Department of Health Leads Statewide Oral Health Screening
Reported by Wayne Yoshioka, Oct 17, 2017
A statewide coalition of health professionals, educators, business and community representatives are teaming up to record oral health data in Hawai’i. HPR’s Wayne Yoshioka reports.
Two years ago, the state Department of Health, Hawai’i Smiles Report, confirmed that 71 percent of 3rd graders had tooth decay, nearly one third were untreated and 7 percent were in need of urgent dental care. Today, a statewide oral health screening project is being launched to build on those findings. Dr. Gavin Uchida is the Health Department’s Dental Director.
“Over the next 4 months we’re gonna be screening every child who’s enrolled in a Head Start or an Early Head Start Center and we’re looking in their mouths and looking and seeing with our own eyes what their rates of pathology are related to dental cavities. And where areas in the state people are having treatment and kids are being seen and where they’re not being seen.”
Uchida says the data will used to educate lawmakers and help communities develop prevention strategies. A total of 3-thousand Early Head Start and Head Start students from birth to age 5 will be participating in oral screening statewide. The first location is The Towers at Kuhio Park with 100 students.
“Go Ahhh. Really big.”
Demi Pham, a first year pediatric dentistry resident is doing the screening. U-H School of Nursing and Dental Hygiene Assistant Professor, Deborah Mattheus, completes the diagnosis.
“This is Rea. She’s 3 years old. And the dental exam showed she didn’t have any untreated decay, no arrested decay and no treated decay. So the parents will get an information sheet that says that they had their screening today. So she actually had urgency was none for follow-up treatment.”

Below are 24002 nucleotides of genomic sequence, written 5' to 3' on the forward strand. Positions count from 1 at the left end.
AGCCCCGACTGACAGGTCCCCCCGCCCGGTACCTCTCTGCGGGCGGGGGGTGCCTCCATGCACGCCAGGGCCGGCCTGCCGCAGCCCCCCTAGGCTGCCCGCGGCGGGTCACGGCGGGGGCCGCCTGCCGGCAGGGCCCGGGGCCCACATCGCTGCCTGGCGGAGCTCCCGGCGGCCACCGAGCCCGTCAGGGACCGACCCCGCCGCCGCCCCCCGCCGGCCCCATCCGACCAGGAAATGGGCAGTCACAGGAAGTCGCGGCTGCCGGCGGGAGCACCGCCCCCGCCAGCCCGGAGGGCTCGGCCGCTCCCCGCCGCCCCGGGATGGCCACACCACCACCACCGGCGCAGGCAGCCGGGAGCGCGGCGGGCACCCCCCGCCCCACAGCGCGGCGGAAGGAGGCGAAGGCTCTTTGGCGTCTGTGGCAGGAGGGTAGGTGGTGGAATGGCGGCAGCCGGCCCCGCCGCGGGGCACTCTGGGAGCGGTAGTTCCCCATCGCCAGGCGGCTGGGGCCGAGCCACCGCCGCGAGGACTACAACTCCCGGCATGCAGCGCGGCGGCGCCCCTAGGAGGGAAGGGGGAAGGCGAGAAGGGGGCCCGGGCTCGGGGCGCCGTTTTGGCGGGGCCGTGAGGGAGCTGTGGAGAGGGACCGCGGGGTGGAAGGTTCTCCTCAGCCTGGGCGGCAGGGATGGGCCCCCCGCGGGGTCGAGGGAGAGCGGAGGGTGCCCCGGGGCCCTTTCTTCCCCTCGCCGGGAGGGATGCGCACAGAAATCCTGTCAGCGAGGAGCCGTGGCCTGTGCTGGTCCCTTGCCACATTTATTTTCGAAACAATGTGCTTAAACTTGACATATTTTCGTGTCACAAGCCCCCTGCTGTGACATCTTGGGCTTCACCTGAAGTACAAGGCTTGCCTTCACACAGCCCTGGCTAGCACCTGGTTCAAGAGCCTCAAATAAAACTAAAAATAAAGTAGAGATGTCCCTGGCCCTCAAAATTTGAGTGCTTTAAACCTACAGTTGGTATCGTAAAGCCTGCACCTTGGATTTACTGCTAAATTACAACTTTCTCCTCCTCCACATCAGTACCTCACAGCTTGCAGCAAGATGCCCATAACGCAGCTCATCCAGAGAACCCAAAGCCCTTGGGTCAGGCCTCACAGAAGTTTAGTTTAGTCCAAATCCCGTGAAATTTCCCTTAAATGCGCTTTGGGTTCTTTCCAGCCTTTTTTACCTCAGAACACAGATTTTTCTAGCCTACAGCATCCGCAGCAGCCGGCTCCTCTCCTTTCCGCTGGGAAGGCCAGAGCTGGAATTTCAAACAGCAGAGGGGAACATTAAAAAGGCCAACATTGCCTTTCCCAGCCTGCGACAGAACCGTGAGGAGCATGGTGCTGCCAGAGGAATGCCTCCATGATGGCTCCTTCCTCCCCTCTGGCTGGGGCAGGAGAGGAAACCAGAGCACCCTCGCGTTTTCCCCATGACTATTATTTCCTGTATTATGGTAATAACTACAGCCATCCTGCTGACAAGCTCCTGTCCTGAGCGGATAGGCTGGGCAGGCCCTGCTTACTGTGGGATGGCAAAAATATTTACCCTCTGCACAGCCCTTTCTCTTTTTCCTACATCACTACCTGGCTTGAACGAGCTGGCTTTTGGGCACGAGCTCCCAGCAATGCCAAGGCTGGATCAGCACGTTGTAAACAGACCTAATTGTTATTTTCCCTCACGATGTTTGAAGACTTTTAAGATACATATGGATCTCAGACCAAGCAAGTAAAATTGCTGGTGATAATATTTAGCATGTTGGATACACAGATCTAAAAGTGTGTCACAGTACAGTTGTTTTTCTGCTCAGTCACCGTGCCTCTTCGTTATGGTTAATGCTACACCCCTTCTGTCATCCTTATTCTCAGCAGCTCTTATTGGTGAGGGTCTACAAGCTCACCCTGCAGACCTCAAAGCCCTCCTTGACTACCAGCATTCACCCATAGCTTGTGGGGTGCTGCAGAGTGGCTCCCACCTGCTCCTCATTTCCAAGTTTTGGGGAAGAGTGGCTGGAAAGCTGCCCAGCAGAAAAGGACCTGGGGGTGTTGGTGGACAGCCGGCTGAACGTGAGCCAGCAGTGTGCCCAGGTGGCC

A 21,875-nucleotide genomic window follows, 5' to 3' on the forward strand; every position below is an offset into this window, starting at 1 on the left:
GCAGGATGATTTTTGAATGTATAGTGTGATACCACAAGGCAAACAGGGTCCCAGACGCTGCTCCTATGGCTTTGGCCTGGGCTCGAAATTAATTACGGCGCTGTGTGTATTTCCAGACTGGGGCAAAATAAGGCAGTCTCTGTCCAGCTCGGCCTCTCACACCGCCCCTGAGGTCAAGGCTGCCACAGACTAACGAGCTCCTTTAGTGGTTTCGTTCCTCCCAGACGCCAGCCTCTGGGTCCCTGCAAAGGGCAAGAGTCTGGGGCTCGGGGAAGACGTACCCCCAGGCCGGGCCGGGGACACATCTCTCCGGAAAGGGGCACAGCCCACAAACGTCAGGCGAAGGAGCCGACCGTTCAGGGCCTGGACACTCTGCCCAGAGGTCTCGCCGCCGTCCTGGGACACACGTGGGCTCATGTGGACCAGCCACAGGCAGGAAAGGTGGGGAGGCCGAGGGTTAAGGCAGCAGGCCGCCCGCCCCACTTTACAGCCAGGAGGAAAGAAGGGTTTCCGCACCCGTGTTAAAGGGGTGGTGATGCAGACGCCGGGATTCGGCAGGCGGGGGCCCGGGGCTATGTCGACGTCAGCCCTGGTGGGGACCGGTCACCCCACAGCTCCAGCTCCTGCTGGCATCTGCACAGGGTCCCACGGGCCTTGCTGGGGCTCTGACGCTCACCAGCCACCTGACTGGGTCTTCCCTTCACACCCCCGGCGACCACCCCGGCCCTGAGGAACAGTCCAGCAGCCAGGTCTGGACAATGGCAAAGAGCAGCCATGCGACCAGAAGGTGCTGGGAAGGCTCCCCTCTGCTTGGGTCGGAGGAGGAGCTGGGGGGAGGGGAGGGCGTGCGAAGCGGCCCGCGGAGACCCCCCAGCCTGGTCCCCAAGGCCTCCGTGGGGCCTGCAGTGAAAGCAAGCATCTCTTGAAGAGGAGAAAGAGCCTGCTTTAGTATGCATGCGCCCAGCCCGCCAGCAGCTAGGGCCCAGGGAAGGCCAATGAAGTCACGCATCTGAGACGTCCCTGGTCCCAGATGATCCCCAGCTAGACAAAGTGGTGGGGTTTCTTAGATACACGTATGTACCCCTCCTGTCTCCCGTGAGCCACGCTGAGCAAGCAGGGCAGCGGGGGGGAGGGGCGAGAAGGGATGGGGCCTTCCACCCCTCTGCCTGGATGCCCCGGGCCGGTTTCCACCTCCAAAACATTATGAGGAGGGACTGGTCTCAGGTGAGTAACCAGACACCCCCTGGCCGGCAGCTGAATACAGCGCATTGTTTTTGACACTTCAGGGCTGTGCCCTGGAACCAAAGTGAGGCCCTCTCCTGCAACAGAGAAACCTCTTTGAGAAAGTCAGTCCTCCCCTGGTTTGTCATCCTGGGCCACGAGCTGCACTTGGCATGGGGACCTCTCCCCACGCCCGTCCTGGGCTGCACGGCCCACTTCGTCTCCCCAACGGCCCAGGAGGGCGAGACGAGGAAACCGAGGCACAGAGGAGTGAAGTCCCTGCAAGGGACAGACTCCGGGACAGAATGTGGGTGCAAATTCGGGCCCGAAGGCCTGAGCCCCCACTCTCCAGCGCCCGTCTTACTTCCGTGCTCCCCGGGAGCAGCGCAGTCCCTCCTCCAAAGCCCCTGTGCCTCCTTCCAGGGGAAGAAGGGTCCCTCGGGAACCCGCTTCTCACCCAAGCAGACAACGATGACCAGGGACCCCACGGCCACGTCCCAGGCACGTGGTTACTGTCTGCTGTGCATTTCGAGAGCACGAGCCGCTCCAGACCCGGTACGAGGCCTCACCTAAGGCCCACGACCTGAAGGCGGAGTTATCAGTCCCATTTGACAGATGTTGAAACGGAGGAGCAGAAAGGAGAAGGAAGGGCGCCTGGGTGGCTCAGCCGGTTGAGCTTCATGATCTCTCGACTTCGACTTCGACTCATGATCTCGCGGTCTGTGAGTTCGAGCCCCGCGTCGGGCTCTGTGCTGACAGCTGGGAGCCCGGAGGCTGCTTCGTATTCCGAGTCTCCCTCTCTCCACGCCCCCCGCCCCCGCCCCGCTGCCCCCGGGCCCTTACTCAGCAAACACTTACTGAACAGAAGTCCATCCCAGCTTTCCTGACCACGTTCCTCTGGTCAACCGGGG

The Hawai’i Children’s Action Network is coordinating the statewide project. Deborah Zysman is the executive director.
“Teeth are life-long for your health. We know that children, if you have oral health issues, it’s difficult to eat, you have problems with nutrition and children have difficulty in school if they’re having issues with their teeth. Why we’re participating is, right now, we think that our children have really poor oral health but we don’t know much about it.”
Federal funding from the Centers for Disease Control and Prevention and the Hawai’i Dental Service Foundation will enable the coalition to complete the project. Shere Saneishi Kim is the Foundation director.
“Our mission is to improve oral health in Hawai’i. And so the foundation gave $137-thousand grant to the Hawai’i Children’s Action Network last year. This one was $43-thousand to do the Head Start and Early Head Start, statewide.”
Meanwhile, State Dental Director Uchida says the 4-month study will provide useful data on dental decay and oral hygiene but it will be limited in terms of offering broad-based solutions.
“While dental cavities are purely preventable and they’re related to simply too much sugar consumption and not enough brushing, the factors that contribute to that, are social complex factors and it takes more than just a simple recipe to try to solve what’s ultimately a social, cultural and a lifestyle problem.”
For HPR News, I’m Wayne Yoshioka.
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